In service since 1991, the Island Shangri-La’s flagship French restaurant could easily be brushed aside as a relic from the past – the old world name echoing a time where local diners only guzzled Bordeaux, the lavishly gilded dining room and harpsichord performances both charming details perhaps more suited to European aristocracy. Yet, every time we take the lift up to the 56th floor of the hotel and enter Petrus – our eyes taking in the view with a renewed interest each time – we can’t help but think to ourselves: yes, this is truly one of the finest restaurants in the city.
The fact that our experience at Petrus this year exceeded our expectations despite the high-profile departure of both their executive chef Frédéric Chabbert (who now helms another Top 20 restaurant, Mano) and award-winning pastry chef Claude Guérin is a statement on how well run the restaurant is at its core. At the time of review, the kitchen was kept in tip-top shape by the leadership of sous chef Chung Kwok-wai – a true testament to the strength of the culinary team as a whole.
As loyal diners will know, the beauty of Petrus is the refreshingly contemporary character of the dishes on the menu. Far from old-fashioned, the plates being crafted in the kitchen are light and refined, making good use of seasonal and organic produce from the finest of French purveyors. We opt for several classics: the seared foie gras is a must-have, and during our early autumn meal the liver was paired with ripe, sweet cherries and fresh almonds, with a slick of herbaceous shiso gel. Vegetables, sourced from France’s premier organic producer Anne Bertin, are impeccably plated to resemble a verdant garden, depth of flavour added by way of rich Iberian chorizo.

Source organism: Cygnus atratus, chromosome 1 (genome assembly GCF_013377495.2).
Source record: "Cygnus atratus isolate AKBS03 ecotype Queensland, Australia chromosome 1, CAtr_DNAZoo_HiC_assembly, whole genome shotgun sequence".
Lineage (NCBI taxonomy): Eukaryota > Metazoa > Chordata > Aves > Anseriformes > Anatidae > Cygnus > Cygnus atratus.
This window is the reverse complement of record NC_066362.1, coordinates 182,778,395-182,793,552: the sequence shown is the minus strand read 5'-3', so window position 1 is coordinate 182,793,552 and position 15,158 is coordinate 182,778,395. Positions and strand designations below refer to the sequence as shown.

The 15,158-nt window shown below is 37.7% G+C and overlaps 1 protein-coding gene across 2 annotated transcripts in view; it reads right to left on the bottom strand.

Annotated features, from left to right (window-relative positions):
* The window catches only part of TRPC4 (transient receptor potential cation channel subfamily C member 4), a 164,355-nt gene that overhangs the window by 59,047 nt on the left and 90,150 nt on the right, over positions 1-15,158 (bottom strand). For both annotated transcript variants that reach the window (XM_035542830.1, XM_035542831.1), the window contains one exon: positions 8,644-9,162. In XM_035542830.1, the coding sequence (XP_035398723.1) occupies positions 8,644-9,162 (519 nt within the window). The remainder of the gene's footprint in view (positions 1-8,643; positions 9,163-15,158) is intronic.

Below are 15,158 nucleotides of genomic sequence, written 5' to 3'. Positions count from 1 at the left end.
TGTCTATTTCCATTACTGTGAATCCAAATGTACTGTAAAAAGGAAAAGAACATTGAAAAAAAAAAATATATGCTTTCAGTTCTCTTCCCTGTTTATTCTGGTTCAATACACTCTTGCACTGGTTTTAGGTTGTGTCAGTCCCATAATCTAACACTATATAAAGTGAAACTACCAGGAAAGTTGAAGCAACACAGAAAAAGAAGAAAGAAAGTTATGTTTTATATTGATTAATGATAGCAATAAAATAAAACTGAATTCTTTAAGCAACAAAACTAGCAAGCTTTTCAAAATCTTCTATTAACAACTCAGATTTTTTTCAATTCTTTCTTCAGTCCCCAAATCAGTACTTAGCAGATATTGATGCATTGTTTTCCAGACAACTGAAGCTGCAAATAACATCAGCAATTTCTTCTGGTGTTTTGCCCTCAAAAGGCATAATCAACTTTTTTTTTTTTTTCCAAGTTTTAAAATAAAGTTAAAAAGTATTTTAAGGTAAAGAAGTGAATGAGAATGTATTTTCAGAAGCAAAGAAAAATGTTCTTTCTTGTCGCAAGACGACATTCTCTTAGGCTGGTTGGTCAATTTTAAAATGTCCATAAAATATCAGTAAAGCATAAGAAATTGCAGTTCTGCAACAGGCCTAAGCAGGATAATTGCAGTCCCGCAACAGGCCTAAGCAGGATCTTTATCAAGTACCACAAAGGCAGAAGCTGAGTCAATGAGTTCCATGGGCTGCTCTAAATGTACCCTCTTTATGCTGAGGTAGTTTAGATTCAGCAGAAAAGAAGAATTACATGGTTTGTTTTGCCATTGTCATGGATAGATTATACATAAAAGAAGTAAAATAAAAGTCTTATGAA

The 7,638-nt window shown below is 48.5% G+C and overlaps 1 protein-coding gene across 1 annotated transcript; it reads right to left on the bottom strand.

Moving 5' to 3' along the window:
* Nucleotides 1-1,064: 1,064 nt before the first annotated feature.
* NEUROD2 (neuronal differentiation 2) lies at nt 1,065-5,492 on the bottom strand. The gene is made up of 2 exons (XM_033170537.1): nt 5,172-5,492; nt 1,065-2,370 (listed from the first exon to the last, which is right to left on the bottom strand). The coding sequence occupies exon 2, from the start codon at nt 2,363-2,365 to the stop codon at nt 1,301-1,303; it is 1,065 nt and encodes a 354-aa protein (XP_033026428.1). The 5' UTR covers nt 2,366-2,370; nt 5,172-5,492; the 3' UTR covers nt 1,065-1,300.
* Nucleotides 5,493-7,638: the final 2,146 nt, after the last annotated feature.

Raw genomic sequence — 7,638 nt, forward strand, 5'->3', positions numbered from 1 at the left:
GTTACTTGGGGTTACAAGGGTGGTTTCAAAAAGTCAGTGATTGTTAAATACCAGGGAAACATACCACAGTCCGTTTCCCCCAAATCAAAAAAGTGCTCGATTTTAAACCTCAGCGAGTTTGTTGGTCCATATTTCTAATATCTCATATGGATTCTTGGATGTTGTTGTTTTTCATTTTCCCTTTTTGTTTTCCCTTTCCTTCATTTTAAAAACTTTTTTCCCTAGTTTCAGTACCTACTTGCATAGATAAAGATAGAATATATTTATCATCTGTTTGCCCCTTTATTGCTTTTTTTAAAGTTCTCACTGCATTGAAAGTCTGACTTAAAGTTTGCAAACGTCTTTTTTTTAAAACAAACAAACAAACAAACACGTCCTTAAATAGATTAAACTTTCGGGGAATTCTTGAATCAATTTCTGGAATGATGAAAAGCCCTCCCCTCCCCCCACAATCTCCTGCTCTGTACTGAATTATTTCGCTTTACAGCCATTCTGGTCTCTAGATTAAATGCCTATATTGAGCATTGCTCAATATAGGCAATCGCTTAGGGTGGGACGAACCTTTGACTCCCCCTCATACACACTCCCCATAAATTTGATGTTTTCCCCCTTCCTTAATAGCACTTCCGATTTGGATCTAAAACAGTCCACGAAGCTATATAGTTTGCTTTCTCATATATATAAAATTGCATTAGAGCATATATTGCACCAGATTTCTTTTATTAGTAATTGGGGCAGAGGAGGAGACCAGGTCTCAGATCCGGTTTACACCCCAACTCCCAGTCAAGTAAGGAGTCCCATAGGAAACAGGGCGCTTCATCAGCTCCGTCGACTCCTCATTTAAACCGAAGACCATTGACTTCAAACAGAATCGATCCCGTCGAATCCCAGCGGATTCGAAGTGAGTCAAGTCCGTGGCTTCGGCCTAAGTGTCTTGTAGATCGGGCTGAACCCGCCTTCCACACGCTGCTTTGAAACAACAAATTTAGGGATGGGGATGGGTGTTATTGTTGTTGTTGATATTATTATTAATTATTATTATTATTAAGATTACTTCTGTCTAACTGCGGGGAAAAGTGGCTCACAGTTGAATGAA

The enthusiasm of the staff is also a welcome change from the staid and stiff service of traditional French temples of gastronomy, and we’re glad to have listened to the keen recommendation of blue Brittany lobster nage with a lemongrass infusion and petite carrots; the aromatics from the clear broth are soothing and go down a treat, while the shellfish is cooked à point – a genuinely outstanding dish that showcases the kitchen’s intuitive touch when it comes to dealing with delicate seafood.
Of course, the evening is rounded off with an impressive showing from new sommelier Yohann Jousselin, who has taken the Island Shangri-La’s wine list from excellent to superlative. The young Master Sommelier is a picture of professionalism, making assured recommendations to elevate the food in the best way possible, without needing to fall back on the restaurant’s namesake château.
With a rejuvenated wine menu, and a solid kitchen and front-of-house, we’re excited to see what direction Petrus takes once it eventually announces its new culinary head.
[Editor's note: Yohann Jousselin also won the award for Best Sommelier in the 2015 Hong Kong Tatler Best Restaurants guide]
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